The British Pound feels familiar pain of Brexit as Covid-19 takes its toll on London's finances. Despite the fact that the Bank of England is the central bank and the main lender of the currency, the UK government's stance of leaving the European Union is the most important financial change that the country has had to undergo since it gained independence in 1866.
In the currency market, investors are concerned that the Bank of England will not be able to withstand the political turmoil and may resort to printing money to keep the economy afloat. This is a risky proposition. If the pound is devalued too significantly, it will be difficult for the UK economy to continue to grow and create jobs.
The uncertainty and fear about the future position of the pound has caused a sharp rise in the value of the euro and the dollar. The UK's exports have been hit by this sudden devaluation of the currency. Foreign companies in London have been forced to adjust to higher costs of doing business in the country. British exporters are feeling the pinch.
The Bank of England's decision to hold interest rates at record lows has not helped to reassure the markets, as investors have yet to see any economic data supporting its decision. The recent release of figures from the Office for National Statistics showed that in the six months to the end of March, growth in real wages fell by one percent, and inflation increased by one percentage point. For those who follow the news closely, this means that inflation is likely to remain at its current rate of two percent or higher for at least a year.
This has caused a lot of worry about the future of the British pound. It seems that the government and the Bank of England have been caught out in a trap of political rhetoric and economic uncertainty. It is easy to understand why so many people are apprehensive about the future of the UK pound, when so much political and economic uncertainty surrounds the upcoming negotiations with the EU. The fact that the British people have to leave the EU means that their future will be put under the microscope for at least one year.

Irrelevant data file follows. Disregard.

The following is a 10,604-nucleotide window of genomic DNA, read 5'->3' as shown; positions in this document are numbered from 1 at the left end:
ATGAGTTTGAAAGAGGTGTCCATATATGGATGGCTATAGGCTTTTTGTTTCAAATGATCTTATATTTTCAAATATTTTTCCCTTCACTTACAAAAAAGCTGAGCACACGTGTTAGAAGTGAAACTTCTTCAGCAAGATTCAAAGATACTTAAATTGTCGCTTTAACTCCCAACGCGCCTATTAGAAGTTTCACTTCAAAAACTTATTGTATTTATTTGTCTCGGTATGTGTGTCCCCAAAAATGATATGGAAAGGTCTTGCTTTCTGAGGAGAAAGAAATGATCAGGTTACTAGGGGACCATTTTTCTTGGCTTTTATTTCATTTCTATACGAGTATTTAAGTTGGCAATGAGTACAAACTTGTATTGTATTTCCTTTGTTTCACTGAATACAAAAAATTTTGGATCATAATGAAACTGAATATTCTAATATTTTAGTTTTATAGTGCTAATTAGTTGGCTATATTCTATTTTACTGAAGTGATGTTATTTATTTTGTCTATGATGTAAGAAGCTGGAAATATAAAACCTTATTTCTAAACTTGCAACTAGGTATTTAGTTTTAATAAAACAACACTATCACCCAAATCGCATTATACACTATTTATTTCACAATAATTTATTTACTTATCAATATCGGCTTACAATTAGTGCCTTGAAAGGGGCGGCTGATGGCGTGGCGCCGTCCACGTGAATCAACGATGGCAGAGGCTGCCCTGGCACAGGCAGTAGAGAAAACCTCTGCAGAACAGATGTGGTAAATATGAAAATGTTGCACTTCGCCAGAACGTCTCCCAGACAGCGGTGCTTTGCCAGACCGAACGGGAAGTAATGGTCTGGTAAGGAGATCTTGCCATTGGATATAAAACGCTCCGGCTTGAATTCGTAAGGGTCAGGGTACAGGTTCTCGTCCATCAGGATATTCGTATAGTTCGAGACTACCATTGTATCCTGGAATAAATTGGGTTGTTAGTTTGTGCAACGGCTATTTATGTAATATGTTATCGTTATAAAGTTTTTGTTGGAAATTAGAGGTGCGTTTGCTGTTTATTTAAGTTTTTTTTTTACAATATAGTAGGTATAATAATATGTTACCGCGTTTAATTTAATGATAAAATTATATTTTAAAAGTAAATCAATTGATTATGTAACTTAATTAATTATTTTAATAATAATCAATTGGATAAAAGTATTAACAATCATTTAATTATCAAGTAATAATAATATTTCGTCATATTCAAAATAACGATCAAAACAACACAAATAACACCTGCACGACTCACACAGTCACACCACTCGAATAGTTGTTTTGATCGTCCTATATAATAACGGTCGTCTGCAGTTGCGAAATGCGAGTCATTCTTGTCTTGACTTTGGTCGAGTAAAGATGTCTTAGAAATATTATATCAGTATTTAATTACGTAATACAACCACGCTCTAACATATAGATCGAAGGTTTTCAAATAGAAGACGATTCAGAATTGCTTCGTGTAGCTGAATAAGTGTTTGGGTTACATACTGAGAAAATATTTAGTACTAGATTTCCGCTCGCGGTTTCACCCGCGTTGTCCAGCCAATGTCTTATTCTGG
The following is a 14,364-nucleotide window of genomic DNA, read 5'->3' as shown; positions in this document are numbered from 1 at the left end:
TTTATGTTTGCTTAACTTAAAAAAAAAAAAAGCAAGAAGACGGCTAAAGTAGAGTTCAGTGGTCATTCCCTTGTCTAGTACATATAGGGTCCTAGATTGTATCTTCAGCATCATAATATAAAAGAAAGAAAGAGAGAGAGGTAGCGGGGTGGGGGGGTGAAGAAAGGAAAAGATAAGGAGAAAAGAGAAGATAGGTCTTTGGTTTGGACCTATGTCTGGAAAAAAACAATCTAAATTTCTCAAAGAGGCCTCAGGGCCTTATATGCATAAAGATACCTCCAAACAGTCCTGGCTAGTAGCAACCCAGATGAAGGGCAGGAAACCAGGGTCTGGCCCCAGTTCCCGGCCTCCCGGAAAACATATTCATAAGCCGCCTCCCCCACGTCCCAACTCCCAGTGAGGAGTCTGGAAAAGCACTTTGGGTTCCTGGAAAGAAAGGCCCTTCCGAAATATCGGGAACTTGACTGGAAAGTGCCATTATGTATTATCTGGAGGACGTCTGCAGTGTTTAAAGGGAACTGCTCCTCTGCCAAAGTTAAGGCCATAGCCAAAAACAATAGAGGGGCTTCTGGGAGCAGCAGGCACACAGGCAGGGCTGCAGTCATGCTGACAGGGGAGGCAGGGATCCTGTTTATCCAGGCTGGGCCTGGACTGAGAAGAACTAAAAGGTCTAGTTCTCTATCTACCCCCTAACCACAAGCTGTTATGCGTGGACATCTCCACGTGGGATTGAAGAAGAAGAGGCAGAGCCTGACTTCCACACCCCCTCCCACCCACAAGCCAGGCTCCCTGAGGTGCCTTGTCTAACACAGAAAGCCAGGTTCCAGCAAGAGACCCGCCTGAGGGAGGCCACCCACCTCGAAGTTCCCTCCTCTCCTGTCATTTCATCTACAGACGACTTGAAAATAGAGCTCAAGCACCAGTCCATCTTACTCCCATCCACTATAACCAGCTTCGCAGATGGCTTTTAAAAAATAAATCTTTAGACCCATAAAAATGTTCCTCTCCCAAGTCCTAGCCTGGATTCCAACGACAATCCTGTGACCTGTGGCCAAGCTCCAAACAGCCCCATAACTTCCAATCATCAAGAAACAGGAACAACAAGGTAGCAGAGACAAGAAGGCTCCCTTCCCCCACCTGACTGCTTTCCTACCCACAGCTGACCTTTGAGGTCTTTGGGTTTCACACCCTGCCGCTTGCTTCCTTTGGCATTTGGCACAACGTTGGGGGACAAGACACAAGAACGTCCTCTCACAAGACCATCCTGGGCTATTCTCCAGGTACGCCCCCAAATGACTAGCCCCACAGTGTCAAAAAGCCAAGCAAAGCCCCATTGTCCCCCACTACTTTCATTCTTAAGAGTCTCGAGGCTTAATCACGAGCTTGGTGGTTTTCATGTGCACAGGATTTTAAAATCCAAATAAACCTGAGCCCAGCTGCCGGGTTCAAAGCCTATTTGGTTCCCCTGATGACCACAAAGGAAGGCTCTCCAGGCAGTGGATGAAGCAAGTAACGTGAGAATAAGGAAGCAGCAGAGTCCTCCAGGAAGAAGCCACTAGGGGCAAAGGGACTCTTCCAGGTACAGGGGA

It is likely that the government is trying to limit the negative consequences of the economic uncertainty by announcing that it will not increase taxes and cut spending before the end of the year. This is a politically savvy move on its own, but there is one other aspect to this decision that many people should take into account. One of the reasons why the government has made the decision to reduce spending is because it hopes that more spending cuts will prevent the economy from falling further. into recession.
There is a possibility that the UK could fall back into recession as a result of all the money being spent on public service redundancies. Many jobs in the public sector are due to be lost after the UK leaves the EU. The number of unemployed is predicted to rise, and this is one of the reasons why many experts predict that the economy could begin to contract in the coming months.
When the pound starts to drop and the prices of living rise, the government will have to come up with more borrowing in order to meet the rising cost of living. If this happens, the economy will face the spectre of higher interest payments as well as having to borrow more money to pay for the same goods and services that it was paying before.